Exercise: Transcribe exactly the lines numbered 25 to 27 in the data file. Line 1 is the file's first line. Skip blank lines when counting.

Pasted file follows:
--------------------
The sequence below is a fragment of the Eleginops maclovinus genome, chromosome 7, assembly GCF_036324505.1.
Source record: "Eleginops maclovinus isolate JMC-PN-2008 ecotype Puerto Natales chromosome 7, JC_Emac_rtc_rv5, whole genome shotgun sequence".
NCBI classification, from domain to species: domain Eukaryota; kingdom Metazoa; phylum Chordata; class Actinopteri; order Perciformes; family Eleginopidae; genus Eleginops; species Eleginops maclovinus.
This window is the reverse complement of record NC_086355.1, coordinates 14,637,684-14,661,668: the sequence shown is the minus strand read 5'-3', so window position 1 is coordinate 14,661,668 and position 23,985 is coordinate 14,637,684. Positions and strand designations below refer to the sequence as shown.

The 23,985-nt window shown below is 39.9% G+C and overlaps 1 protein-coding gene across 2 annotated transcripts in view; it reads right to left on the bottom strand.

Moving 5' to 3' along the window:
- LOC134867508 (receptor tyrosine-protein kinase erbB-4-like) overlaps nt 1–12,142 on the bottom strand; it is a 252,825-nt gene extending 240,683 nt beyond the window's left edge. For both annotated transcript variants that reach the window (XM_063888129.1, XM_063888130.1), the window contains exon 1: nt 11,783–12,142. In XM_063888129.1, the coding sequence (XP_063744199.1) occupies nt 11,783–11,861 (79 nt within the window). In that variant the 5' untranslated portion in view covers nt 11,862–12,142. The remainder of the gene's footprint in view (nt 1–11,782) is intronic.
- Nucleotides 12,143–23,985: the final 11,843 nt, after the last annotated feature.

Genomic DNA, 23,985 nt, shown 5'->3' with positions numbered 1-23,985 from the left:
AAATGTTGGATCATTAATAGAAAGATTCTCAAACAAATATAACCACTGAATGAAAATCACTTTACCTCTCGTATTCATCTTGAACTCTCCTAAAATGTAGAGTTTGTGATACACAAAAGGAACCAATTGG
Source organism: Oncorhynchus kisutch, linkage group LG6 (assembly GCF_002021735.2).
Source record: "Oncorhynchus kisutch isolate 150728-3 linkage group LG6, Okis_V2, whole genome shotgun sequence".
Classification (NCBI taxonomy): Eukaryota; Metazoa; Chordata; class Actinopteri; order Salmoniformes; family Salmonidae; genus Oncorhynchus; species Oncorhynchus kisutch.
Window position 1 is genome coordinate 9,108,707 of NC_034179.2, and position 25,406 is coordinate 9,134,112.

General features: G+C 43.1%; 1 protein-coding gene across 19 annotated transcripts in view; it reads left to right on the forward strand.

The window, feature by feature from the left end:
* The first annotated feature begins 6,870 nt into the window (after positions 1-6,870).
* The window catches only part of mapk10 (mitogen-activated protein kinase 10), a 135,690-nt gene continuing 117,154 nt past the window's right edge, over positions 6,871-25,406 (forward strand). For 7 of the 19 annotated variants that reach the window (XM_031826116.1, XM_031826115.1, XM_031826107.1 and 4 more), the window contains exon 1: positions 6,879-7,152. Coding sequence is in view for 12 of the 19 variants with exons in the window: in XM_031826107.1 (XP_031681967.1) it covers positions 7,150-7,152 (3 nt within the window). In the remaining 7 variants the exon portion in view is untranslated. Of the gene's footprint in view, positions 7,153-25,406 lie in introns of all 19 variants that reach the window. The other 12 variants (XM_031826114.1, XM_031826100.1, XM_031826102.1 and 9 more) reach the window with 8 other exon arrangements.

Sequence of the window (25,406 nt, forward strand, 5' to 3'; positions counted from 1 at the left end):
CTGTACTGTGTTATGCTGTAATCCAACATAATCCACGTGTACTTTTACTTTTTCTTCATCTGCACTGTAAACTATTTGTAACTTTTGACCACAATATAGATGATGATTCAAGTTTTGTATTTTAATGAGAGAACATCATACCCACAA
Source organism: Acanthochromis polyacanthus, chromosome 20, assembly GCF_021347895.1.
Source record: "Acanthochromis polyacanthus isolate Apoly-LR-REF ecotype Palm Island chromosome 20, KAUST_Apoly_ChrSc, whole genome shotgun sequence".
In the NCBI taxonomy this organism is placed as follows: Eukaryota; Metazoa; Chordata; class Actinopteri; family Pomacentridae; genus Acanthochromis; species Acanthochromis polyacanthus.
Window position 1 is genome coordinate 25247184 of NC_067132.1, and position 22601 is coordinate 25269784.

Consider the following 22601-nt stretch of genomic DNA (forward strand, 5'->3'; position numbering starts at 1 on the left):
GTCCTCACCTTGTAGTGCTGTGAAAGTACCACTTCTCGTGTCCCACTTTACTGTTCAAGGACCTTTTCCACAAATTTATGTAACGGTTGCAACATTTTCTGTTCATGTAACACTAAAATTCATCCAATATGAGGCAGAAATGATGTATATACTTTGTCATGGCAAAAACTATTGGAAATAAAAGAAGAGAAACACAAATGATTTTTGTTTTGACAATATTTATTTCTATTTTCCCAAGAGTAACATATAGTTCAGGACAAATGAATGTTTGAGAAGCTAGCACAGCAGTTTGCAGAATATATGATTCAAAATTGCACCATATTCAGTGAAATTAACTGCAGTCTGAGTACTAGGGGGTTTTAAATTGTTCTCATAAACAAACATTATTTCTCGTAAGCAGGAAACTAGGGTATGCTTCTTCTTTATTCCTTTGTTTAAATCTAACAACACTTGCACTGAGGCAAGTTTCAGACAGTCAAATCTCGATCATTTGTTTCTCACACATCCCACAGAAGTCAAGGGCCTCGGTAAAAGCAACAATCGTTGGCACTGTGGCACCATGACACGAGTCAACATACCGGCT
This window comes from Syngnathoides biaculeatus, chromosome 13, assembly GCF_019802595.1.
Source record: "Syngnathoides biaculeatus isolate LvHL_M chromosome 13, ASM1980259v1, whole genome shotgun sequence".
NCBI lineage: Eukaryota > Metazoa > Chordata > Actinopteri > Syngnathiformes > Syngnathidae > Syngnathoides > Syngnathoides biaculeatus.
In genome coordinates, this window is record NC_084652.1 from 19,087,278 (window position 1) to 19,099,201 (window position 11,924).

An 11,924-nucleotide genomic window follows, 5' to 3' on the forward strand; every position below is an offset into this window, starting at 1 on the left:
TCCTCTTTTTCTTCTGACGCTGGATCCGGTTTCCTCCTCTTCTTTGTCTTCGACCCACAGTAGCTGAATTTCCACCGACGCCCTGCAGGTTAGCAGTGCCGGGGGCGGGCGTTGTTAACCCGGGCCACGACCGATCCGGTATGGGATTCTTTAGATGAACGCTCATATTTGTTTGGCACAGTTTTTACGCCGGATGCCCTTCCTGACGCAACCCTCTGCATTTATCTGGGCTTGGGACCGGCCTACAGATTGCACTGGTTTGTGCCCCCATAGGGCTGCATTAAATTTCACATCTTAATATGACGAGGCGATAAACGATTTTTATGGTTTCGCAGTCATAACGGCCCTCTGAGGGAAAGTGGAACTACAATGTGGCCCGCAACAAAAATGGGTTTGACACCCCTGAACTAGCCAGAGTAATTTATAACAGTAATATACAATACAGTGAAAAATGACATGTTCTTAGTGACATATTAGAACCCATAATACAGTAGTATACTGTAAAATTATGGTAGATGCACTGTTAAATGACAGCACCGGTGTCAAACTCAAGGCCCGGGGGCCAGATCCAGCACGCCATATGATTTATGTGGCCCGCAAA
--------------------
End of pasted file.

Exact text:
Consider the following 22601-nt stretch of genomic DNA (forward strand, 5'->3'; position numbering starts at 1 on the left):
GTCCTCACCTTGTAGTGCTGTGAAAGTACCACTTCTCGTGTCCCACTTTACTGTTCAAGGACCTTTTCCACAAATTTATGTAACGGTTGCAACATTTTCTGTTCATGTAACACTAAAATTCATCCAATATGAGGCAGAAATGATGTATATACTTTGTCATGGCAAAAACTATTGGAAATAAAAGAAGAGAAACACAAATGATTTTTGTTTTGACAATATTTATTTCTATTTTCCCAAGAGTAACATATAGTTCAGGACAAATGAATGTTTGAGAAGCTAGCACAGCAGTTTGCAGAATATATGATTCAAAATTGCACCATATTCAGTGAAATTAACTGCAGTCTGAGTACTAGGGGGTTTTAAATTGTTCTCATAAACAAACATTATTTCTCGTAAGCAGGAAACTAGGGTATGCTTCTTCTTTATTCCTTTGTTTAAATCTAACAACACTTGCACTGAGGCAAGTTTCAGACAGTCAAATCTCGATCATTTGTTTCTCACACATCCCACAGAAGTCAAGGGCCTCGGTAAAAGCAACAATCGTTGGCACTGTGGCACCATGACACGAGTCAACATACCGGCT
This window comes from Syngnathoides biaculeatus, chromosome 13, assembly GCF_019802595.1.